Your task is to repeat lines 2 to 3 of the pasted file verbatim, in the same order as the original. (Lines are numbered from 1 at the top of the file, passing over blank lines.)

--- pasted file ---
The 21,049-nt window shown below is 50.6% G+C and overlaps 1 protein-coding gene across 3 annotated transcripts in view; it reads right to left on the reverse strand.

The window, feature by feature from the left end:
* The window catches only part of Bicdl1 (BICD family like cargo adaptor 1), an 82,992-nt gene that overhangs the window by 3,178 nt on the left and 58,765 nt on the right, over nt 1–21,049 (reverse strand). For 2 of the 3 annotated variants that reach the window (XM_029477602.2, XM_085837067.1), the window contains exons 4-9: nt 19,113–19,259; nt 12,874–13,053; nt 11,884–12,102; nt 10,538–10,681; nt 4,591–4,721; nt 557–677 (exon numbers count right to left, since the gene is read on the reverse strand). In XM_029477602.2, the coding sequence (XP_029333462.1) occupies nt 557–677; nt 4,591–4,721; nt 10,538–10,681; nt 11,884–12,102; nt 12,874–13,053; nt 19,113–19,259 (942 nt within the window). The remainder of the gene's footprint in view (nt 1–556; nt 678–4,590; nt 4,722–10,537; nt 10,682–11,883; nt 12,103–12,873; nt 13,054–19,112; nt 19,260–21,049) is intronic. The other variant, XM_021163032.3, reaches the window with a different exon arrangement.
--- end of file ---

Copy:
The window, feature by feature from the left end:
* The window catches only part of Bicdl1 (BICD family like cargo adaptor 1), an 82,992-nt gene that overhangs the window by 3,178 nt on the left and 58,765 nt on the right, over nt 1–21,049 (reverse strand). For 2 of the 3 annotated variants that reach the window (XM_029477602.2, XM_085837067.1), the window contains exons 4-9: nt 19,113–19,259; nt 12,874–13,053; nt 11,884–12,102; nt 10,538–10,681; nt 4,591–4,721; nt 557–677 (exon numbers count right to left, since the gene is read on the reverse strand). In XM_029477602.2, the coding sequence (XP_029333462.1) occupies nt 557–677; nt 4,591–4,721; nt 10,538–10,681; nt 11,884–12,102; nt 12,874–13,053; nt 19,113–19,259 (942 nt within the window). The remainder of the gene's footprint in view (nt 1–556; nt 678–4,590; nt 4,722–10,537; nt 10,682–11,883; nt 12,103–12,873; nt 13,054–19,112; nt 19,260–21,049) is intronic. The other variant, XM_021163032.3, reaches the window with a different exon arrangement.